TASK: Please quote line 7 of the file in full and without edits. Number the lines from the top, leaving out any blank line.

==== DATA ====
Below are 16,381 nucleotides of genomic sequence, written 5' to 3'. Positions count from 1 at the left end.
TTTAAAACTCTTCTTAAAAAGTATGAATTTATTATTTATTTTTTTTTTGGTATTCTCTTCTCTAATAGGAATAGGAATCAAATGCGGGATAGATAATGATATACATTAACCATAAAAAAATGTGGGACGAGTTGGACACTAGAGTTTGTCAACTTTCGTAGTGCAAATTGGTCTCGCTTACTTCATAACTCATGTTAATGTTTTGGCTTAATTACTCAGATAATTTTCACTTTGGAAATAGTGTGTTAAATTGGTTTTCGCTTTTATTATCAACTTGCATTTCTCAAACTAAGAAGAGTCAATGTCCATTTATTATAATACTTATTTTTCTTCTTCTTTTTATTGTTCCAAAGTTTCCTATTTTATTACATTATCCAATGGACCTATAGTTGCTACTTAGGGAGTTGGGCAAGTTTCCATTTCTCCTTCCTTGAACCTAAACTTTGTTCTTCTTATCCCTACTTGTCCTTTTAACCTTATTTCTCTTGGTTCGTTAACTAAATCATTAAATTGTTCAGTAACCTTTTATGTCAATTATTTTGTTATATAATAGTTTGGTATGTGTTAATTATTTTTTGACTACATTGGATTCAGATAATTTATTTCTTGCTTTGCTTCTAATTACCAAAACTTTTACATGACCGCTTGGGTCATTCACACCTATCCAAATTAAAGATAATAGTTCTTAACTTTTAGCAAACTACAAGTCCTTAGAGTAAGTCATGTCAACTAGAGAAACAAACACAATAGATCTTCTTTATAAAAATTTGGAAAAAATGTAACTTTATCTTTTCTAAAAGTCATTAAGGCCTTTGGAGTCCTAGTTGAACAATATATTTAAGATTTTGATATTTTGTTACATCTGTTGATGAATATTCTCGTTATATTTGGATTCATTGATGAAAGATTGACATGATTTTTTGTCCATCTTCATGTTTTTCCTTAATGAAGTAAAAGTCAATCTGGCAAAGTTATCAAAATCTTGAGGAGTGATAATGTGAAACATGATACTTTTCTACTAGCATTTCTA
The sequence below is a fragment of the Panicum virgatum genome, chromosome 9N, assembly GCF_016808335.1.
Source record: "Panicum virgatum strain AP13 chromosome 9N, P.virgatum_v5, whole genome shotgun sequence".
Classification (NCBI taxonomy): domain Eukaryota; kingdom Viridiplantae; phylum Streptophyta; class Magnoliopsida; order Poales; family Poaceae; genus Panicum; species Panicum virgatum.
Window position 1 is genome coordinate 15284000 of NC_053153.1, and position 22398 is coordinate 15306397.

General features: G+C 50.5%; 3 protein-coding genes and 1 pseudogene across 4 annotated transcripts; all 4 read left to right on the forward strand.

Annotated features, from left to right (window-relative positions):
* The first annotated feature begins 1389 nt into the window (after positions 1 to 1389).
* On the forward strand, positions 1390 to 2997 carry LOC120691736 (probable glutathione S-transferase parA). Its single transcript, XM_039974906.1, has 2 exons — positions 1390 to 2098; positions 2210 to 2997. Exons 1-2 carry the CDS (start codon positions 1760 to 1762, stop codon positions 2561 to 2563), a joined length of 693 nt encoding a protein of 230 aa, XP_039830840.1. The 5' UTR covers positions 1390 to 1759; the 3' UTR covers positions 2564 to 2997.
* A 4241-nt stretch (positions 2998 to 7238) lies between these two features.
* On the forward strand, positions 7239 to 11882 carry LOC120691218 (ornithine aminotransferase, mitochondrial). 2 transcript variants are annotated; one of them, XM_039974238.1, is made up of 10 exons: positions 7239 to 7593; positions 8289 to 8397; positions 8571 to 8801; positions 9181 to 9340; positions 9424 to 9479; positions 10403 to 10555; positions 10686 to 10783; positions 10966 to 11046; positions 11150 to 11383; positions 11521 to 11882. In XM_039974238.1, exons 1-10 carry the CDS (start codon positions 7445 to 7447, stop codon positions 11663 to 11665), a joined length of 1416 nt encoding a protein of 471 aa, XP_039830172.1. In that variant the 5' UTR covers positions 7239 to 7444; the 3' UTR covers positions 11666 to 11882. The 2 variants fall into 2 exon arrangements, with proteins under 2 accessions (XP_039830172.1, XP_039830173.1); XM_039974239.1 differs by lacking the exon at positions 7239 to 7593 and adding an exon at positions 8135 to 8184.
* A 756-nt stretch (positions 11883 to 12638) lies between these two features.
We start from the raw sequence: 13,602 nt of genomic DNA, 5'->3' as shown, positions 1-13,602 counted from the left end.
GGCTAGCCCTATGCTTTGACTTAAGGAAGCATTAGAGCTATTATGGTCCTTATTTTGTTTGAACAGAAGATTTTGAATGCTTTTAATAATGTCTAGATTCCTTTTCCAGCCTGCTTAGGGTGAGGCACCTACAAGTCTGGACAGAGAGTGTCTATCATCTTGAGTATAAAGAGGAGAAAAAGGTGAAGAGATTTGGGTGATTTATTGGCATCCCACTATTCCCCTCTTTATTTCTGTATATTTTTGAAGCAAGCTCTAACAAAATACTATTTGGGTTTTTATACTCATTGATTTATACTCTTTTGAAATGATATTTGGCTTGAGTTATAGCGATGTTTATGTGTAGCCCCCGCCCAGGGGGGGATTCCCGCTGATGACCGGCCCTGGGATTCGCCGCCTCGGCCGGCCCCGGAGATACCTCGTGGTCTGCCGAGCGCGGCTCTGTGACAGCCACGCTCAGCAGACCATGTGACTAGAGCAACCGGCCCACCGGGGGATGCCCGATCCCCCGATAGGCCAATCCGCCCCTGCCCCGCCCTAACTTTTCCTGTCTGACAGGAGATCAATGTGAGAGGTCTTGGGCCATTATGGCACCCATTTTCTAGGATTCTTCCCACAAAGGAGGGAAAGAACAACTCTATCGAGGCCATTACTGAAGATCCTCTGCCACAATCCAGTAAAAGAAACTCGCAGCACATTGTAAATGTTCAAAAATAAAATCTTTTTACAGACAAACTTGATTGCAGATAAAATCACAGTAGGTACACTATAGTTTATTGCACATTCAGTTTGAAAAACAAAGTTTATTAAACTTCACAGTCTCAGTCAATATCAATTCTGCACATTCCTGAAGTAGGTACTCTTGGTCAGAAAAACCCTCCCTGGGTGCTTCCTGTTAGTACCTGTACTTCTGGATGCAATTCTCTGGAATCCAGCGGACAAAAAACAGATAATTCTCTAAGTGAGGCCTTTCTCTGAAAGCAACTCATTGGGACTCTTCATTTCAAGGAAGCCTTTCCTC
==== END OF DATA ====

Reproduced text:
General features: G+C 50.5%; 3 protein-coding genes and 1 pseudogene across 4 annotated transcripts; all 4 read left to right on the forward strand.